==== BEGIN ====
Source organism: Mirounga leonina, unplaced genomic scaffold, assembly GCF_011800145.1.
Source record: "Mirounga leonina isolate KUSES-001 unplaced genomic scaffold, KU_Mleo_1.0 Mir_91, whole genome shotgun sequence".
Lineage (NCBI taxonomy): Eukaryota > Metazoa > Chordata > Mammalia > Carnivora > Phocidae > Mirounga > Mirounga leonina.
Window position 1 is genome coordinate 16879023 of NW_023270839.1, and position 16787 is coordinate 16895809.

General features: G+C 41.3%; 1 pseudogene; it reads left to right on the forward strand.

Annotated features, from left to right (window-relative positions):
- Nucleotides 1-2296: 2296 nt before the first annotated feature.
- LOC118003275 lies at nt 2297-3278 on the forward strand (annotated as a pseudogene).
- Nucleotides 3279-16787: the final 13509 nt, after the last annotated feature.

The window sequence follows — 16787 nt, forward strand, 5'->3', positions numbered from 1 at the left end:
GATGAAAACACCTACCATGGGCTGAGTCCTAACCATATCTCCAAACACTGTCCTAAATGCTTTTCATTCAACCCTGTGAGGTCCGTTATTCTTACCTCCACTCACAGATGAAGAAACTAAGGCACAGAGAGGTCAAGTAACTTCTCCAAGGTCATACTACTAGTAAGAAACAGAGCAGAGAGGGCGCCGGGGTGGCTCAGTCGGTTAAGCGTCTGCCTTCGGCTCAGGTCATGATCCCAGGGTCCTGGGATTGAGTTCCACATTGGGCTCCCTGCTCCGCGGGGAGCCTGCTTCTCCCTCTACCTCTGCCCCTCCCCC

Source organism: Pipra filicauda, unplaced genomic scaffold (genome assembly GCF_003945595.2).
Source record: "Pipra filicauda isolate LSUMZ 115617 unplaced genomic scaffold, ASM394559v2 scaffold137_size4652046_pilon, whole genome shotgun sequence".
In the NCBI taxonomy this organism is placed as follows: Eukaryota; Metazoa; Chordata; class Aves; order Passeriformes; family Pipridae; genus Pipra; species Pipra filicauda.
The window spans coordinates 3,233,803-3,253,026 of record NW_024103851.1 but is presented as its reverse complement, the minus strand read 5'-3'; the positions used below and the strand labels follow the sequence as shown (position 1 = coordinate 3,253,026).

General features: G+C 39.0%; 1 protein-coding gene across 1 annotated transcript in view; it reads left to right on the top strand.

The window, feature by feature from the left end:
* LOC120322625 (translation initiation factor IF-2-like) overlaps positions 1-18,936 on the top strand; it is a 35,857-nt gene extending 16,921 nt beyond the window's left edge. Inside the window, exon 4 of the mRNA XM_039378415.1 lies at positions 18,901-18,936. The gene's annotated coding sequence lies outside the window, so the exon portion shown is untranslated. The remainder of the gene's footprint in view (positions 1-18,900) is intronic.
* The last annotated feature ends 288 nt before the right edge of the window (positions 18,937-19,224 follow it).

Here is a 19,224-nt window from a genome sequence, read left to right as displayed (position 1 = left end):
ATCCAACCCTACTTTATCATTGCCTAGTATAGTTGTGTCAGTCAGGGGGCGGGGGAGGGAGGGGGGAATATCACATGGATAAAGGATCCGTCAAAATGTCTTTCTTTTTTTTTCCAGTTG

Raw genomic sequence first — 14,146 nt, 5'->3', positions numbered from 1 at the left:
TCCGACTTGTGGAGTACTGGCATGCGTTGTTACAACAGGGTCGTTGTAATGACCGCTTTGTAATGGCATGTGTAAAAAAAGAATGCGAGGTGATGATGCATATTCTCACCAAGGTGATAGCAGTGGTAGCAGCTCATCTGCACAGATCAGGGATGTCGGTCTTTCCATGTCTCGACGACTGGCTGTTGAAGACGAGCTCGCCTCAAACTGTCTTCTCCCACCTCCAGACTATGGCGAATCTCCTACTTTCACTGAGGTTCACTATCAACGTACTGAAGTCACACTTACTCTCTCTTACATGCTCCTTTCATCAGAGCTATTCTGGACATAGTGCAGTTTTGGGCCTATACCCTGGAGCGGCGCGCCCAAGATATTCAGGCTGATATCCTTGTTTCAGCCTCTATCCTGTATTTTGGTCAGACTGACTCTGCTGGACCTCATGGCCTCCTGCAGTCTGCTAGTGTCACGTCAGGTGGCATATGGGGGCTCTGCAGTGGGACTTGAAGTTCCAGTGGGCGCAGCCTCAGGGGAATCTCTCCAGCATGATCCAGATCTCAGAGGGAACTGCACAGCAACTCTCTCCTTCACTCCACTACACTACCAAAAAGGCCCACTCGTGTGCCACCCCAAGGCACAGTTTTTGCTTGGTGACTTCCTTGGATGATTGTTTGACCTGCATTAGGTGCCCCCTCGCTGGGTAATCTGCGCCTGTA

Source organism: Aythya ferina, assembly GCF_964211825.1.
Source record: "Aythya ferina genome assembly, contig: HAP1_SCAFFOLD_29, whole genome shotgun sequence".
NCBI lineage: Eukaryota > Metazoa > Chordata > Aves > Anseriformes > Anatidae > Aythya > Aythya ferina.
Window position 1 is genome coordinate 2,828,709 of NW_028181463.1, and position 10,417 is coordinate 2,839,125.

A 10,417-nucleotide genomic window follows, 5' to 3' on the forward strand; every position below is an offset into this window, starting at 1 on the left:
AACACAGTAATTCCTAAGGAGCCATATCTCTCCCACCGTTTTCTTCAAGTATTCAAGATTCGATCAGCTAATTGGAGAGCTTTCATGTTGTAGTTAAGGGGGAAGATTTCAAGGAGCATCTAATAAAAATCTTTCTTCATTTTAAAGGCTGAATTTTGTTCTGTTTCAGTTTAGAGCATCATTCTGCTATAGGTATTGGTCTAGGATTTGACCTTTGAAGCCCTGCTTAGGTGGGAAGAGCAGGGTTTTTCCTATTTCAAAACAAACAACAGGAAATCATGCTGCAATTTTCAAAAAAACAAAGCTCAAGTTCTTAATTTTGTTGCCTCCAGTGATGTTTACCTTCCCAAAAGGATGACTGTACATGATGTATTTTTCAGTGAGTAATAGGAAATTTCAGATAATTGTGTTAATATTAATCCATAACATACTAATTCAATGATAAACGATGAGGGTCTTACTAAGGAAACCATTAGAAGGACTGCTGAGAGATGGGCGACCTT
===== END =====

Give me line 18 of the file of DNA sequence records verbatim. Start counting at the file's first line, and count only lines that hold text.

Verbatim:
* LOC120322625 (translation initiation factor IF-2-like) overlaps positions 1-18,936 on the top strand; it is a 35,857-nt gene extending 16,921 nt beyond the window's left edge. Inside the window, exon 4 of the mRNA XM_039378415.1 lies at positions 18,901-18,936. The gene's annotated coding sequence lies outside the window, so the exon portion shown is untranslated. The remainder of the gene's footprint in view (positions 1-18,900) is intronic.